When gamers say “Gunstar Heroes” has a cinematic feel to it, it is largely due to the fact that it is a game that begins with a good little story and ominous title music that then throws you right into the action and doesn’t stop until you’ve reached the end. Gamers have compared this experience to riding the longest rollercoaster they ever rode; others say that other run ‘n’ guns should have taken notes from “Gunstar Heroes,” and as someone who has played his fair share of them, I’d have to agree with both of those statements.
“Gunstar Heroes” has a stash of weapons that “Contra” fans could only dream of, with all due respect to the mighty Spread Gun. I fell in love with this weapon that chased the enemies, like a homing missile only with far less missile and a lot more laser in design. You’re not always shooting either, with explosions going on around you. There are moments where you are jumping or sliding down a steep pyramid or hill, or dodging and rolling past enemies in a mine. “Gunstar Heroes” doesn’t care if you’re bored, or even contemplating the idea of being bored, because it isn’t going to give you the chance.
I’d also like to add that the health system in the game is a blessing in comparison to the classic frustration of “one hit and you die” that, while making “Contra” more of a skill to master, can make it a bit of a turn-off. There are few games in similar genres where the Genesis equivalent is better than the Nintendo offering, but I’m man enough and humble enough to admit that “Gunstar Heroes” is a better overall game than “Contra,” while also noting that I can understand both sides of how one could be better or more legendary than the other.
I liken “Gunstar Heroes” to a newcomer to the scene of established games in the same or similar genres, even though it is far from the new kid on the block. As it seems to happen in gaming, even today, a game can come along that actually does it better than those who have paved the way, yet it doesn’t get the fanfare while the architects of the genre get piled into the trophy case. While “Gunstar Heroes” doesn’t have quite the grit of games like “Contra,” “Rush’n Attack,” and others like it, the sleek, futuristic design doesn’t completely cover the rock-solid core of the game, which is just an intense as the other aforementioned games.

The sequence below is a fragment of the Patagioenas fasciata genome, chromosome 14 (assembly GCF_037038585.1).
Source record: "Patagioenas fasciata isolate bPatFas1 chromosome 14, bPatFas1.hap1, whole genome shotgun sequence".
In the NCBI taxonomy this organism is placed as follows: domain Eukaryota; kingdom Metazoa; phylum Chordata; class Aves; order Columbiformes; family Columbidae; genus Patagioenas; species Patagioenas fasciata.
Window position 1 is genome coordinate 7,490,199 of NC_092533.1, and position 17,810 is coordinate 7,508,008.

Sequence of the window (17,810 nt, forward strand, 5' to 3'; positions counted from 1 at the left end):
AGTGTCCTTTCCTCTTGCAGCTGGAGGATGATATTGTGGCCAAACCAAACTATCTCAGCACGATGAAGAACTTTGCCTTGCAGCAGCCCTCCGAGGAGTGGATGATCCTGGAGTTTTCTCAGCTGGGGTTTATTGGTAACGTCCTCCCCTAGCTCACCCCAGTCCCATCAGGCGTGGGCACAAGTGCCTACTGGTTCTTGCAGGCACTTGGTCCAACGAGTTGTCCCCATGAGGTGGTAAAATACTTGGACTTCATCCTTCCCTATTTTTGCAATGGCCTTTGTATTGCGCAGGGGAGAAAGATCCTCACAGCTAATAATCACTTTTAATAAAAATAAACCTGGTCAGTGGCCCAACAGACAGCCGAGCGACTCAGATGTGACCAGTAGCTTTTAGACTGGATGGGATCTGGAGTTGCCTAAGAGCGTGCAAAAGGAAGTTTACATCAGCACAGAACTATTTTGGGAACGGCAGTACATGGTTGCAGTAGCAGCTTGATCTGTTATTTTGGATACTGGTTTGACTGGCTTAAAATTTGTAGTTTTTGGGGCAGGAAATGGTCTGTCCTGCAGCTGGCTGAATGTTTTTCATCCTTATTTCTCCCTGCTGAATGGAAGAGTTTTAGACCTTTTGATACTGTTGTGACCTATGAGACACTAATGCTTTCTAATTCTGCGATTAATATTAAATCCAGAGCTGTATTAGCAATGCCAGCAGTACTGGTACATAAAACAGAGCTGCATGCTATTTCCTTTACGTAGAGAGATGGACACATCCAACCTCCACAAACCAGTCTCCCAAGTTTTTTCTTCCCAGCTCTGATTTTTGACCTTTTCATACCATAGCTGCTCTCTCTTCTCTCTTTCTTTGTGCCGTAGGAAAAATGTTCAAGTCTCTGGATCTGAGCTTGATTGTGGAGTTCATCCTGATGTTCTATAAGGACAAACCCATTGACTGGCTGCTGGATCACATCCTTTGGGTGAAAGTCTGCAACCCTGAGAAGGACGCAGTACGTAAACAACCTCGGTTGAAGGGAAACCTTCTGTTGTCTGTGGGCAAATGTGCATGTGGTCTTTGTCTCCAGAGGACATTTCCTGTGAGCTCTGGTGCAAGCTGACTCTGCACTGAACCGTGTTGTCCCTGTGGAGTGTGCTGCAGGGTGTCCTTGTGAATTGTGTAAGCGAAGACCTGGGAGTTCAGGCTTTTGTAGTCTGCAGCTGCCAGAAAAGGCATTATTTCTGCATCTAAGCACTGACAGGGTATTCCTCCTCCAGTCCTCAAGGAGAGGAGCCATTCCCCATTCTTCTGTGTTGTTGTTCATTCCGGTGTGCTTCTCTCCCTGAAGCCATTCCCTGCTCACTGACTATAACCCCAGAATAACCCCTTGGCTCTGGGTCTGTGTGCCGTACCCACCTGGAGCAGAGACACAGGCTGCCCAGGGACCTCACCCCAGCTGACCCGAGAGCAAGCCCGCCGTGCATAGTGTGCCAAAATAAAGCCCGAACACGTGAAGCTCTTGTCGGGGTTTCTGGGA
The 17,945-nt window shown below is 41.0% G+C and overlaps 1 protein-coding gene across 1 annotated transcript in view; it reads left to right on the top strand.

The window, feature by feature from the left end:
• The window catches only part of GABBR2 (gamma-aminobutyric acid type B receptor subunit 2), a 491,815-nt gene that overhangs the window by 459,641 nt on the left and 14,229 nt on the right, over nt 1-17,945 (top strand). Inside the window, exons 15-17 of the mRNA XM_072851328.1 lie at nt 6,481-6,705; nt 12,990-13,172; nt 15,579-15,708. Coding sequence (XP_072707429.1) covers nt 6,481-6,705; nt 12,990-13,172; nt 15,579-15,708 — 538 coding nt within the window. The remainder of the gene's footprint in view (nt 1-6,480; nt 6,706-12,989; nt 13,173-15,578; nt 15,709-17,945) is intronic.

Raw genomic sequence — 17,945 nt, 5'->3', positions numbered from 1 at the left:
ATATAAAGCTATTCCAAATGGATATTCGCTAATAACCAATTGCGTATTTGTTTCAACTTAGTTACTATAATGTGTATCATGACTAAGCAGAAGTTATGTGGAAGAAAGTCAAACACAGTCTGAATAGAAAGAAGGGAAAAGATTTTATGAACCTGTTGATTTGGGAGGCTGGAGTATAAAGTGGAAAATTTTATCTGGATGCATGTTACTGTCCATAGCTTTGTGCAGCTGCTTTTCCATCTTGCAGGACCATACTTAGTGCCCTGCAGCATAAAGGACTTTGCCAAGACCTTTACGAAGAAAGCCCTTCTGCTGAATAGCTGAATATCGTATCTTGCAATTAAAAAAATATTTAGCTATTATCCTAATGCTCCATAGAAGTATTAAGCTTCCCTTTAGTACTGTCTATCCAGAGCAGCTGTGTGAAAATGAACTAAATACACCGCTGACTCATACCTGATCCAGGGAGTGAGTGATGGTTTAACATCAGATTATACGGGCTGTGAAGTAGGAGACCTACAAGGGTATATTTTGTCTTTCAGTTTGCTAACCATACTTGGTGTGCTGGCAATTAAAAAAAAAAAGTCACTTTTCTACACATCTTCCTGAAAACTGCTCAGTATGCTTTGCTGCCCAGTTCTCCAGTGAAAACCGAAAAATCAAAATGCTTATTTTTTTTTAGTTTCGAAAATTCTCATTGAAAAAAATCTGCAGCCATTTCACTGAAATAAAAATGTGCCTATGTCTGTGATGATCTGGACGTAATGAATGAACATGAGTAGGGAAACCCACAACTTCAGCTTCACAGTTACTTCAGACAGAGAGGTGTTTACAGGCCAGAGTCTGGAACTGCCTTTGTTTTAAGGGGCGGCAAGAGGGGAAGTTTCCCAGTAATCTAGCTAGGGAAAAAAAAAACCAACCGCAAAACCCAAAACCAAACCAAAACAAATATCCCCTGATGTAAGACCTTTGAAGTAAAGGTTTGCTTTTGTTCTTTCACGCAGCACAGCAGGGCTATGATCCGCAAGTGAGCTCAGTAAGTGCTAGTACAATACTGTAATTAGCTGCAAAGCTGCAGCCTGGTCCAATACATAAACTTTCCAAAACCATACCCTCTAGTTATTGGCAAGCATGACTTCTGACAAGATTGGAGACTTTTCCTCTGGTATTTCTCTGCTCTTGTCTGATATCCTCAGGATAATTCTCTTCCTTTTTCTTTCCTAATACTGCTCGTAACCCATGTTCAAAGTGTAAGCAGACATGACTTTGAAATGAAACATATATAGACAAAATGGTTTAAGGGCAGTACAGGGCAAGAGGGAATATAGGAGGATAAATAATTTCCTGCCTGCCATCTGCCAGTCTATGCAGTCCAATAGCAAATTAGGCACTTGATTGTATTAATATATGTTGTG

I don’t see “Gunstar Heroes” much in my travels, at my store or otherwise, but if you see it, even if you grew up with an NES or SNES, “Gunstar Heroes” is a prime example where the folks at Sega, along with a talented developer, hit the nail on the head, lined up the stars and planets just right, and created a gaming experience that more than stands the test of time. “Contra” may have laid the foundation, but “Gunstar Heroes” upped the ante with its contribution to the genre, as well as the Genesis library as a whole.
Well, that does it for me this week. Join us next week when we head back to the arcades to play a game that surprisingly has slipped out of the radars of many classic arcade gamers’ lists of all-time favorites, despite the fact that it donned the name of one of the biggest cult classic cartoons of all time.
Until then, take care, and always remember to game on!
Note: All ratings for Turn to Channel 3 are based on a scale of 1-10.